Before I get too far into this article, I’d like to mention that I got the idea for this from Tracie Harris over at The Atheist Experience, which is a weekly live call-in show down in Texas. If you haven’t watched it before, I highly encourage it.
I’ve already written two articles about evidence. I have made them quite simple to follow, and I don’t wish to do another at this time. However, I would like to dive into the whole idea that there’s LOTS of evidence for God, when of course we know there exists none.
The average believer doesn’t believe in God based on absolutely nothing at all. As I’ve said before, being religious or Christian specifically doesn’t mean you’re dumb. But obviously, with absolutely no evidence whatsoever to point toward the existence of this god, what keeps people believing?
There are a whole host of reasons that people believe in god. If I asked a whole bunch of people why they believe, we would get this: “What if I’m wrong?” “Seems to be order” “No proof either way” “I experienced something” “He has done miracles!” “Jesus is what god should be” “Jesus is historically proven” “The chance is way to small to be by accident” “It seems to be the best account for the world” “Fulfilled Prophesies” “God gives us signs” “I can’t imagine a world without god” “Life would be meaningless without god” “Something had to make all of this” “God loves me” “The world is too complicated to be made without a creator” “I love singing to god in church” “I’ve always gone to church” “I have faith” “near-death experiences” “God gave us his book” “*religious quote*” “The church provides us morality” “Hell awaits the unbeliever” “science proves god exists” “It takes more faith to be an atheist”.
Adding to the number of reasons they believe, let’s talk about frequency. To the fairly religious, every day there are reminders of god. These reminders include someone saying something about god, hearing a sermon, religious media, religious articles in the home, religious habits, and reflecting on god. From age 5 to age 40, that’s 12,775 reminders that there is a god, more or less depending on the community and household lifestyle.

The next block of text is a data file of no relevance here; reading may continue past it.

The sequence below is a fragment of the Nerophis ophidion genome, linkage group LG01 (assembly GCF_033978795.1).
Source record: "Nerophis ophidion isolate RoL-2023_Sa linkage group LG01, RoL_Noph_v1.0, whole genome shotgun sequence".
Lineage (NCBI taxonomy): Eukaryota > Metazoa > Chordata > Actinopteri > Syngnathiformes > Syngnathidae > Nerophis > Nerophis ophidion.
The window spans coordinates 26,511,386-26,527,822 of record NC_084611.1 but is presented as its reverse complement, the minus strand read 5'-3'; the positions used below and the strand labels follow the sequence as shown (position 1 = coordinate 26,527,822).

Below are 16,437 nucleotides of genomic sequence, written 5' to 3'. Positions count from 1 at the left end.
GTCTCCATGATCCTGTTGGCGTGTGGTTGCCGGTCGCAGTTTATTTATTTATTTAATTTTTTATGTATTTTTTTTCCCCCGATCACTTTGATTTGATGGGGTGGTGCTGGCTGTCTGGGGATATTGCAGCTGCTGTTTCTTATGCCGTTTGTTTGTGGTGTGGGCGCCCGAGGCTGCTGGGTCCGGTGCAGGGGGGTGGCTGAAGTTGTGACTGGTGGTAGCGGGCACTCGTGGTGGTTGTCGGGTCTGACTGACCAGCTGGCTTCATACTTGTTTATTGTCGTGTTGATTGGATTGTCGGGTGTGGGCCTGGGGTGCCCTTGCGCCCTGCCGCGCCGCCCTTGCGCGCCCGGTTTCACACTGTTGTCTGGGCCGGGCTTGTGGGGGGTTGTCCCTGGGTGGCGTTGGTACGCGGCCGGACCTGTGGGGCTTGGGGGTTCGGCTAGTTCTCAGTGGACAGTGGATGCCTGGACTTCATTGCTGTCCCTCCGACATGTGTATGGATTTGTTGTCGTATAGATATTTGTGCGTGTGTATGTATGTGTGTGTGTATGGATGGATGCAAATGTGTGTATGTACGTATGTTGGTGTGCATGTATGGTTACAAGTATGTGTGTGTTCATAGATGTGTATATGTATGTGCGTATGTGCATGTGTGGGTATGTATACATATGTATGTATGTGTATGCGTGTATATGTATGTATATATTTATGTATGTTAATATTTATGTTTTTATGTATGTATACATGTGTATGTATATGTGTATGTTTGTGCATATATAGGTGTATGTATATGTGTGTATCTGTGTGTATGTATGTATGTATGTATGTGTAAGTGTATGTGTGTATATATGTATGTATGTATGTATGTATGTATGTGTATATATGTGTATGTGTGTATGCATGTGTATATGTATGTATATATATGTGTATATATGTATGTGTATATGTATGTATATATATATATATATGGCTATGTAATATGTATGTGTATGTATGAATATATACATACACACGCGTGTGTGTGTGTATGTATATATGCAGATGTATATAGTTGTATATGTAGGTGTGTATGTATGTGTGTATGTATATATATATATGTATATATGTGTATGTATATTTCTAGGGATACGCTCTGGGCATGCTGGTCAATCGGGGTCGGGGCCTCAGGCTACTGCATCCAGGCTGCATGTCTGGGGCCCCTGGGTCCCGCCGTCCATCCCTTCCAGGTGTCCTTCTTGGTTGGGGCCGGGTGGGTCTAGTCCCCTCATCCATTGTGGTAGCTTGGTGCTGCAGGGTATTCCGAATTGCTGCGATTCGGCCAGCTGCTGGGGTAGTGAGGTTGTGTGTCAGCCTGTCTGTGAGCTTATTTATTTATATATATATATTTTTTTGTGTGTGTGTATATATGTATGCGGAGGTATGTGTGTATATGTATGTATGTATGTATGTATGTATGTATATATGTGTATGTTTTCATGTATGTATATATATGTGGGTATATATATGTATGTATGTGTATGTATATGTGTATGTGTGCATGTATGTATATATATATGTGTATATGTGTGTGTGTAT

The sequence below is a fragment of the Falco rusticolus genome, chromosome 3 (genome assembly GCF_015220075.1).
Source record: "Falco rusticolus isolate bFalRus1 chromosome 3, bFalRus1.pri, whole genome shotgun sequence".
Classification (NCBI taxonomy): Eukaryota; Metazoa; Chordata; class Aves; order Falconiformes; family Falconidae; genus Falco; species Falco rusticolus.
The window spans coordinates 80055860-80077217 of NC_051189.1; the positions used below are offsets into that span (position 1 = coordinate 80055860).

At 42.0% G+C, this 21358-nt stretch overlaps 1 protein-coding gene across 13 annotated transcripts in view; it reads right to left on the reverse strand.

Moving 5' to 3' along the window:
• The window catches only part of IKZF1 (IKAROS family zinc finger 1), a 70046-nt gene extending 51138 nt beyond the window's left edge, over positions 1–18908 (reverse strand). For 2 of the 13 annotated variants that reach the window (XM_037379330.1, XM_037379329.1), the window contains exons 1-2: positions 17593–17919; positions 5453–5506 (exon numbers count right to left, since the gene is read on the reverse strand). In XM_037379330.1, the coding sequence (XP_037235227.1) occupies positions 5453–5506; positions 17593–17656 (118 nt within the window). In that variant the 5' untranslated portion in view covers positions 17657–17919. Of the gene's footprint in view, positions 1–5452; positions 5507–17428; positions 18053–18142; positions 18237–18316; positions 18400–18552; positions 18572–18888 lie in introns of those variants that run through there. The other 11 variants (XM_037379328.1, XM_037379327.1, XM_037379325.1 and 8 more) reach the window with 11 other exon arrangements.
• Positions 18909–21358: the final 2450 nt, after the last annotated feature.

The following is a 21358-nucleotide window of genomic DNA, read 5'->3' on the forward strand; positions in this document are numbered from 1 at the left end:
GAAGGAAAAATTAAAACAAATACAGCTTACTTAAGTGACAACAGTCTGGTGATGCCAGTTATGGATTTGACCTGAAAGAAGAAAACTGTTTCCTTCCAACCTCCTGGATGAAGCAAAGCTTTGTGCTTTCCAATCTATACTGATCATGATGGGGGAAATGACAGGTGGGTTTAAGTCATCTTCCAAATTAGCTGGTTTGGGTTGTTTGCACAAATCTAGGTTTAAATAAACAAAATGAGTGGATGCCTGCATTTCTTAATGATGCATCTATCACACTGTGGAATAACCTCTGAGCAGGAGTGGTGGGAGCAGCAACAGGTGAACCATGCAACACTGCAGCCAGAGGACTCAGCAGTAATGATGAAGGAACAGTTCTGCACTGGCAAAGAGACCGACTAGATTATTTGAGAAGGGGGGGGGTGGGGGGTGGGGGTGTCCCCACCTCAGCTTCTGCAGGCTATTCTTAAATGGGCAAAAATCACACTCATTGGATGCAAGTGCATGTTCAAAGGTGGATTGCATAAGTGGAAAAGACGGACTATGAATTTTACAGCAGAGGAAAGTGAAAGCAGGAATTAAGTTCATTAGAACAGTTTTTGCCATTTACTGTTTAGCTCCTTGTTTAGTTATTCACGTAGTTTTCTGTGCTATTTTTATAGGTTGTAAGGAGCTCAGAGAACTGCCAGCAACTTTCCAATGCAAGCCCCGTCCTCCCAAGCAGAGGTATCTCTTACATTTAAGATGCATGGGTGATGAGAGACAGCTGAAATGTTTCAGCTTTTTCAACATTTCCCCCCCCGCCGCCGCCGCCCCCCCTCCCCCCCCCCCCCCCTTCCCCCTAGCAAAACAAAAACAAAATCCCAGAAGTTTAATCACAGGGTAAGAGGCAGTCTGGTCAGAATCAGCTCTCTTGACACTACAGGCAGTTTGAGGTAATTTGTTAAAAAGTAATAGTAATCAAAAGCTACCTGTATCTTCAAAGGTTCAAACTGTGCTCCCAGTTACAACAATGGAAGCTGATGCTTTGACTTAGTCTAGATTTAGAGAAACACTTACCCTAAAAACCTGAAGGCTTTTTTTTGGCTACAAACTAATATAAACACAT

So when a religious person has a strong conviction, it’s actually no wonder. Personally, they have tens of thousands of individual points that ground them to their religion. But here is the problem: Not a single one of their thousands and thousands of confirmation data points is worth a damned thing. Let’s explore.
I recently listened to someone that claimed to have an experience that demonstrated god. Details are not important. Someone was sick, there was some praying, the person got better. When asked how that happened, the person even responded “I don’t know”, followed shortly thereafter by “it has to be God!” The problem was, they already gave the correct answer- they don’t know how it happened. They then made the leap to their favorite excuse- God. This is a useless data point.
We don’t know what the doctors were doing at the time. We don’t know specifics of the diagnosis. We don’t know the percentage of people with the illness that are able to recover. Rare events, after all, many not happen often, but they do happen. Plus, it’s very hard to actually get the facts of the case based on a single person’s testimony. It might have been weeks instead of hours, they could have misinterpreted the doctor’s words. The person could have shown improvement but then died 3 weeks later.
But even if we assume the most fantastic event, it gets us nowhere near an explanation. No matter how the believer decides to attribute the event, at the end of the day it is simply an unexplained mystery. It holds no weight at all. It is a zero.
Feel free to scroll back up to the list of “reasons”. One by one, every single one of them is a debunked fact, a logical fallacy, an unknown attributed incorrectly. Zeros. All zeros. Sit with a believer sometime, and actually pry into a single example of why they believe. Not the overall concept, but a specific example. With simple questions, they must admit that the specific example may not have merit. That is, if you can hold them to one example long enough. The usual game is to quickly change the subject with another example or another fallacy or another debunked “fact.” The more savvy believer can rattle off a dozen zero-sum data points in a single breath.
But here’s the important thing. The believer may have tens of thousands of individual data points helping them ground their belief in their mind, but they are all still zeros. Zero plus zero equals zero. But zero plus zero plus zero plus zero plus zero plus zero plus zero plus zero equals…… Still zero! It’s not one! Or seven! Or God! Yet this is exactly the game they play. Even if they are unaware, they are just adding up lots and lots and lots and lots of stuff in their head- tens of thousands of stuff- and a single goofy problem isn’t going to shake them.
No, to shake these beliefs, it takes a lot of examination. Believers will have to go back over their entire lives- every conversation, every prayer, every event, every sermon- to deconstruct the zero-sum conclusion they have accepted. They must snip, one by one, the tens of thousands of strings that ground them to their beliefs. They must disconnect from the advice of trusted adults, publications, media, articles, confirmation bias, and very poor thinking patterns. This can be quite scary to them.
On the other hand, it is empowering to learn true facts about the world. It is freeing to throw off the shackles of snake-oil salesmen selling their magical cure. It is wonderful learning to think deeply about morality, or kindness, or love. And most importantly, it is highly satisfying adding up points in the real world. Real love. Real action. Real caring. Real progress. I don’t know what my end sum is now, but at least I know it isn’t zero.
The Spartan Atheist